the second permutation replaces p by (x1x2)2 + (x4x3)2; and so on. The symmetries of a polynomial ρ are all the permutations of the subscripts which leave ρ unchanged. They form a group of permutations.

List the symmetries of each of the following polynomials, and write their group table.

1p = x1x2 + x2x3

2p = (x1x2)(x2x3)(x1x3)

3p = x1x2 + x2x3 + x1x3

4p = (x1x2)(x3x4)

H. Properties of Permutations of a Set A

1 Let A be a set and aA. Let G be the subset of SA consisting of all the permutations f of A such that f(a) = a. Prove that G is a subgroup of SA.

# 2 If f is a permutation of A and aA, we say that f moves a if f (a) ≠ a. Let A be an infinite set, and let G be the subset of SA which consists of all the permutations f of A which move only α finite number of elements of A. Prove that G is a subgroup of SA.

3 Let A be a finite set, and B a subset of A. Let G be the subset of SA consisting of all the permutations f of A such that f(x) ∈ B for every xB. Prove that G is a subgroup of SA.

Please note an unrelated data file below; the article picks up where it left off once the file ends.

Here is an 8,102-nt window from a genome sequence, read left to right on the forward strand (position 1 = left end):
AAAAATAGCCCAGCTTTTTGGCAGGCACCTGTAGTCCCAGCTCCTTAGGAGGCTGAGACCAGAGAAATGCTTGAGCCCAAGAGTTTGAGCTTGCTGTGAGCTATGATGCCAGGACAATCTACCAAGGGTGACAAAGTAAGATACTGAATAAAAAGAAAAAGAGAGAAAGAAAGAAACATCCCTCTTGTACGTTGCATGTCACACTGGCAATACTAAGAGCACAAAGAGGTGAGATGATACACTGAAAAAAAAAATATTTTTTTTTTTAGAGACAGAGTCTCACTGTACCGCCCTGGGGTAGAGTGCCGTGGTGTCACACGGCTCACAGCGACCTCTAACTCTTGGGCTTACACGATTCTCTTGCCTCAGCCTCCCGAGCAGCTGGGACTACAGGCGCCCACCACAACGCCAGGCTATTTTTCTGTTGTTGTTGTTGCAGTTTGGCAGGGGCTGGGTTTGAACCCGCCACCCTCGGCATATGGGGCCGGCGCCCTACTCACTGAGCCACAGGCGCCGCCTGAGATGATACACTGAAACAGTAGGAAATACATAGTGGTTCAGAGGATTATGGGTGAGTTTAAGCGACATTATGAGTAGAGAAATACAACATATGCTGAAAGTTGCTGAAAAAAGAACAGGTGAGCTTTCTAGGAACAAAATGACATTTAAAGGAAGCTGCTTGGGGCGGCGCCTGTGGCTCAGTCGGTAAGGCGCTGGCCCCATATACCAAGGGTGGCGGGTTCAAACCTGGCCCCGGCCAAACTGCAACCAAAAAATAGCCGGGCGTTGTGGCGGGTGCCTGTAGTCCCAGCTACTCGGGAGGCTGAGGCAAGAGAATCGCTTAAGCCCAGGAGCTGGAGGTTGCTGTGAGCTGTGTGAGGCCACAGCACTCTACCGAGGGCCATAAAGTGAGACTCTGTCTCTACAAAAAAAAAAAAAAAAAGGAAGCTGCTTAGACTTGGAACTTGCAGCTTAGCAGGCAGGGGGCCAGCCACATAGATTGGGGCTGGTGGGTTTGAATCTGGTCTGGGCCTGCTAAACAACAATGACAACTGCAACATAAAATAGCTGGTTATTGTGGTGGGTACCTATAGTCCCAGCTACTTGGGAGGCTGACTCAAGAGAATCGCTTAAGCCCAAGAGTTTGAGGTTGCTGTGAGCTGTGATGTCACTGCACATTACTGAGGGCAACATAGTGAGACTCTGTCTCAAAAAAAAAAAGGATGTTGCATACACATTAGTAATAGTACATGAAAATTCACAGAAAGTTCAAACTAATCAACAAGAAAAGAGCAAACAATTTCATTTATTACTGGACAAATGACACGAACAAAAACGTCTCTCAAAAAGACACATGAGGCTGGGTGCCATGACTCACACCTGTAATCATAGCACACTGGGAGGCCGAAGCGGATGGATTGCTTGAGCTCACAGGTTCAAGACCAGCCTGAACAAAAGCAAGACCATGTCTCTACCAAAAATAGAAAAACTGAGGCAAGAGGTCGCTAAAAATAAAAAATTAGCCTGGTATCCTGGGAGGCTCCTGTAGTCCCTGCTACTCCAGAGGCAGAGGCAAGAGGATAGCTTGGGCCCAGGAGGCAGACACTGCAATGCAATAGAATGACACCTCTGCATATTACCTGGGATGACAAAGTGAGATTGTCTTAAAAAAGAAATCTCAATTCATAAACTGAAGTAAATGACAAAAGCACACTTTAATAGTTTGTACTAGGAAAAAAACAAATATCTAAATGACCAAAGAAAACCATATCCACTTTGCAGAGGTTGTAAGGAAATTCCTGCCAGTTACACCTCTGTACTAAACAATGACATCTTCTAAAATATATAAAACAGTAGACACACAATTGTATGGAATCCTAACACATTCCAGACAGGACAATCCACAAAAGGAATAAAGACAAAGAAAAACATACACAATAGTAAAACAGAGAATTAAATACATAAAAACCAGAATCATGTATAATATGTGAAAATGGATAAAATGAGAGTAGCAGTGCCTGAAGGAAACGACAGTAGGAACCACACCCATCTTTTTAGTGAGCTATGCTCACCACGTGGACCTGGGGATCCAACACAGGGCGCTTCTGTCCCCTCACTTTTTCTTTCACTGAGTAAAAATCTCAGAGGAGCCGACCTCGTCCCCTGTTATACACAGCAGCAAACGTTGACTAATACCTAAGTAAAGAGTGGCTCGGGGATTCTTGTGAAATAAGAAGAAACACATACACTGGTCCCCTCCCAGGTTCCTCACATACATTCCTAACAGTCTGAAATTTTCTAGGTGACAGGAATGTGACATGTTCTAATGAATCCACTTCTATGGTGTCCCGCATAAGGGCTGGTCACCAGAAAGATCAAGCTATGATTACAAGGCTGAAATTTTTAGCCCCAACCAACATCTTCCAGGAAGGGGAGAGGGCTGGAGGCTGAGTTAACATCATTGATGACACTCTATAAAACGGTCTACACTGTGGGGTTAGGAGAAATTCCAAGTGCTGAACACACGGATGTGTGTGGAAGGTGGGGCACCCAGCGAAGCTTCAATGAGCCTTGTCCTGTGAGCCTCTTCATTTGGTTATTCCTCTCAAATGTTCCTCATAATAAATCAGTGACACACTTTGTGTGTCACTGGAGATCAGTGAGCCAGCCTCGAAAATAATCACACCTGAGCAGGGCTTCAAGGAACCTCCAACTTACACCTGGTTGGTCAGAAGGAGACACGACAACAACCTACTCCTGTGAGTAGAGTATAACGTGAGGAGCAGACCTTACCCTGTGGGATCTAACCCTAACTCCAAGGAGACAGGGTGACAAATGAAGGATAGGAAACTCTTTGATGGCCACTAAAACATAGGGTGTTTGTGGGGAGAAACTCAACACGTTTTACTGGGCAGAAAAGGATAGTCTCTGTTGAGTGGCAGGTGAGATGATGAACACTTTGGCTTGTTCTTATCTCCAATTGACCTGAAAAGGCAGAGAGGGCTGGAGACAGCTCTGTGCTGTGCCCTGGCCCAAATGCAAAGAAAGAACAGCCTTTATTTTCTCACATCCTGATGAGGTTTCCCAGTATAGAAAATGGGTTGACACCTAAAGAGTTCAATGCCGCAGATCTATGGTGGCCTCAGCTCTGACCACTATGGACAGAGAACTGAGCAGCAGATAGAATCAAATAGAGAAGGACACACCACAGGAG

4 Give an example to show that the conclusion of part 3 is not necessarily true if A is an infinite set.

I. Algebra of Kinship Structures (Anthropology)

Anthropologists have used groups of permutations to describe kinship systems in primitive societies. The algebraic model for kinship structures described here is adapted from An Anatomy of Kinship by H. C. White. The model is based on the following assumptions, which are widely supported by anthropological research:

(i)The entire population of the society is divided into clans. Every person belongs tö one, and only one, clan. Let us call the clans k1, k2,..., kn.

(ii)In every clan ki, all the men must choose their wives from among the women of a specified clan kj. We symbolize this by writing w(ki) = kj.

(iii)Men from two different clans cannot marry women from the same clan. That is, if kikj, then w(ki) ≠ w(kj).

(iv)All the children of a couple are assigned to some fixed clan. So if a man belongs to clan ki, all his children belong to a clan which we symbolize by c(ki).